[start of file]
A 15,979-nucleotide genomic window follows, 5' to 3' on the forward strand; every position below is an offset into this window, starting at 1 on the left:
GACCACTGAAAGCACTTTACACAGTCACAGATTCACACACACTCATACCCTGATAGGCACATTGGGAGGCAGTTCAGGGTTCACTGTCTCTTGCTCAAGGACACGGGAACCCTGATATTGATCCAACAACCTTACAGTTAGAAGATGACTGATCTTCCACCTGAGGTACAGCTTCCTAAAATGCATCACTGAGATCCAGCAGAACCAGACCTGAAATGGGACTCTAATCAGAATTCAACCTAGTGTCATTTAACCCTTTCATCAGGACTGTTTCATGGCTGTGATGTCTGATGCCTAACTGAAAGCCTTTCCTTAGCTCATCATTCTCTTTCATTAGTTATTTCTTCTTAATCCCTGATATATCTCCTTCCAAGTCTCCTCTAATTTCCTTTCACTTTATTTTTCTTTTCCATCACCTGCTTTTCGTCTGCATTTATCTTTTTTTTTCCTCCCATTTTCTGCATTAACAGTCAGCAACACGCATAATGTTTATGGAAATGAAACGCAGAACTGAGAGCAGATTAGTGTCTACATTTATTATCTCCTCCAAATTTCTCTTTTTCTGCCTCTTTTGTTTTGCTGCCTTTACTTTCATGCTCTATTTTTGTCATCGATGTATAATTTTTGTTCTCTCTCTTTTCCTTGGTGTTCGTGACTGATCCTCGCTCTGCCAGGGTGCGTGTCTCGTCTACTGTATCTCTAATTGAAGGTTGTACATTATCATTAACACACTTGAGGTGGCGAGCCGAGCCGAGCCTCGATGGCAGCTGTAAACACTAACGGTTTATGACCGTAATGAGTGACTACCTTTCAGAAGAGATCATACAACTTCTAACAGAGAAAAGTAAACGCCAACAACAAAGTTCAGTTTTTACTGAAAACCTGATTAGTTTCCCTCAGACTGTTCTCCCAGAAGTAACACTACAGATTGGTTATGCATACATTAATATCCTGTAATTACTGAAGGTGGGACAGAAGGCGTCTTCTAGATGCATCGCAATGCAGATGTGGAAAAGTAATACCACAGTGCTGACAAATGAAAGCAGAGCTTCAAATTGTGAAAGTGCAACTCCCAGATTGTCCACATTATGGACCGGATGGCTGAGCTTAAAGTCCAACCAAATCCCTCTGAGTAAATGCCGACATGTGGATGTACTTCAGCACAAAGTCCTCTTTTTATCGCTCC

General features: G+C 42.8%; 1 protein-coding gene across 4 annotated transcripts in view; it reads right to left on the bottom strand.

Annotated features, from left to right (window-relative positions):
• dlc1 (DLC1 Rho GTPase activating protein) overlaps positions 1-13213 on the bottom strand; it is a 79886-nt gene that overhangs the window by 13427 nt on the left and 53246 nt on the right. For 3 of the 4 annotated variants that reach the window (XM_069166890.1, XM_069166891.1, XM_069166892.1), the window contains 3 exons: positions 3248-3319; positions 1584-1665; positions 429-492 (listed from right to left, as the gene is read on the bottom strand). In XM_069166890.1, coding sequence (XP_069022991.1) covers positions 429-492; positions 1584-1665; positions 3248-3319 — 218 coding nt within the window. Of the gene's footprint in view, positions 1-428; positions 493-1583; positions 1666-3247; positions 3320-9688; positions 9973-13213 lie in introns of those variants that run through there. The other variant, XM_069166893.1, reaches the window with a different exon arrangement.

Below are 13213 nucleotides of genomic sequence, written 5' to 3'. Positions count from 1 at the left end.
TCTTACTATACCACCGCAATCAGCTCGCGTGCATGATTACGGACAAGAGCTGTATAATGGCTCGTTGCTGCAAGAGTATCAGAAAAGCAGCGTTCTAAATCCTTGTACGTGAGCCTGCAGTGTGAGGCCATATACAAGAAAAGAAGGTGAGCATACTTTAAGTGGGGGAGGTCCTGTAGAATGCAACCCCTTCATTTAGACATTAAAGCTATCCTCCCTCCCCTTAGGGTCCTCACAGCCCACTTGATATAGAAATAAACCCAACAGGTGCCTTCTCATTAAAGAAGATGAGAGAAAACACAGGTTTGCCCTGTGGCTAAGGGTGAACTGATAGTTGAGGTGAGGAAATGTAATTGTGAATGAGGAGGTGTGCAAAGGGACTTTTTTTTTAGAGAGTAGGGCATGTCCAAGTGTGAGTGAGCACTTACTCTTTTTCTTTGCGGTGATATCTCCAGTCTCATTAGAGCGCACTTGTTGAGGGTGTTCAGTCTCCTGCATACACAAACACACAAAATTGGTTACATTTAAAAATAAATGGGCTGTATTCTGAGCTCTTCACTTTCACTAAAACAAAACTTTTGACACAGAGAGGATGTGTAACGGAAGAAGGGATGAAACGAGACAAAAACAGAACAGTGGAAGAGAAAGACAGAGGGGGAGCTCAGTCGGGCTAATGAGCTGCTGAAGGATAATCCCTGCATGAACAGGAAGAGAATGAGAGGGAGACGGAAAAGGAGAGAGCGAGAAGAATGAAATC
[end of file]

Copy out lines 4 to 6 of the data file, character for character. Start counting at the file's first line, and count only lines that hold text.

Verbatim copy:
Annotated features, from left to right (window-relative positions):
• dlc1 (DLC1 Rho GTPase activating protein) overlaps positions 1-13213 on the bottom strand; it is a 79886-nt gene that overhangs the window by 13427 nt on the left and 53246 nt on the right. For 3 of the 4 annotated variants that reach the window (XM_069166890.1, XM_069166891.1, XM_069166892.1), the window contains 3 exons: positions 3248-3319; positions 1584-1665; positions 429-492 (listed from right to left, as the gene is read on the bottom strand). In XM_069166890.1, coding sequence (XP_069022991.1) covers positions 429-492; positions 1584-1665; positions 3248-3319 — 218 coding nt within the window. Of the gene's footprint in view, positions 1-428; positions 493-1583; positions 1666-3247; positions 3320-9688; positions 9973-13213 lie in introns of those variants that run through there. The other variant, XM_069166893.1, reaches the window with a different exon arrangement.

Below are 13213 nucleotides of genomic sequence, written 5' to 3'. Positions count from 1 at the left end.